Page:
In conclusion, as a life learner, It was a rude awakening, but it taught me a valuable lesson about the real world of business and how to create meaningful data models, dashboards, and spreadsheets and so, I would like to stress the importance of not underestimating the value of basic math skills in the office. It's these skills that provide the foundation for complex financial analysis and modeling. So don't be discouraged if your spreadsheets don't require you to use all those complex equations you learned in school. Embrace the basic math skills you do need and use them to become a financial wizard in the office. Who knows, you might just impress your boss and make all those years of math classes worthwhile!


Here are some resources that can help you improve your Excel skills and learn how to create meaningful data models and dashboards:

  1. Exceljet (https://exceljet.net/): This website offers a comprehensive guide to Excel formulas, functions, and shortcuts, along with helpful tips and tricks for working with data in Excel.

  2. Microsoft Excel Support (https://support.microsoft.com/en-us/excel): This official support site for Microsoft Excel offers a wealth of resources for users, including articles, videos, and tutorials on a wide range of topics related to Excel.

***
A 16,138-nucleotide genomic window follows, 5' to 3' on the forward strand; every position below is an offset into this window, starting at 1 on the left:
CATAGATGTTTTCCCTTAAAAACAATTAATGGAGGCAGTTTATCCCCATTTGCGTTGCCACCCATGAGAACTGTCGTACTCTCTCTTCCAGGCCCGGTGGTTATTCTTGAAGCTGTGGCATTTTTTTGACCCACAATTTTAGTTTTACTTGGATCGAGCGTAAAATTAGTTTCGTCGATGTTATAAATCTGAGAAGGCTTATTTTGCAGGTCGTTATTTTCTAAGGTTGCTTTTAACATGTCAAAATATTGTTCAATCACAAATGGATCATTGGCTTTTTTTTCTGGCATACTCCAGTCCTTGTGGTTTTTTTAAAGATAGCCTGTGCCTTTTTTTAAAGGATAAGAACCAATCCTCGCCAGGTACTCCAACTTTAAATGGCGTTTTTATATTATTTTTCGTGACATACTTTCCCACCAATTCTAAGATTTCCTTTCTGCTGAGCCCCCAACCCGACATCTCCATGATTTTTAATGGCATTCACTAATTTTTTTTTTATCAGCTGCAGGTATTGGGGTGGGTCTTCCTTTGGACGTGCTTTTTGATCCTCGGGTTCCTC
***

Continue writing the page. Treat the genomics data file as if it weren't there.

3. Excel Campus (https://www.excelcampus.com/): This website offers in-depth tutorials and courses on advanced Excel techniques, such as creating dynamic charts and using Power Query to transform data.

  4. Udemy (https://www.udemy.com/topic/microsoft-excel/): This online learning platform offers a variety of courses on Excel, including beginner-level courses on Excel basics and more advanced courses on data analysis and dashboard creation.

  5. Excel Easy (https://www.excel-easy.com/): This website offers a comprehensive guide to Excel, from basic formulas and functions to advanced data analysis techniques and VBA programming.

  6. Exceljet YouTube channel (https://www.youtube.com/c/exceljet): This YouTube channel offers a wide range of Excel tutorials and tips, covering everything from basic formulas to advanced modeling techniques.

  7. MyExcelOnline (https://www.myexcelonline.com/): This website offers a variety of free and paid courses on Excel, including courses on data analysis, dashboard creation, and Power BI.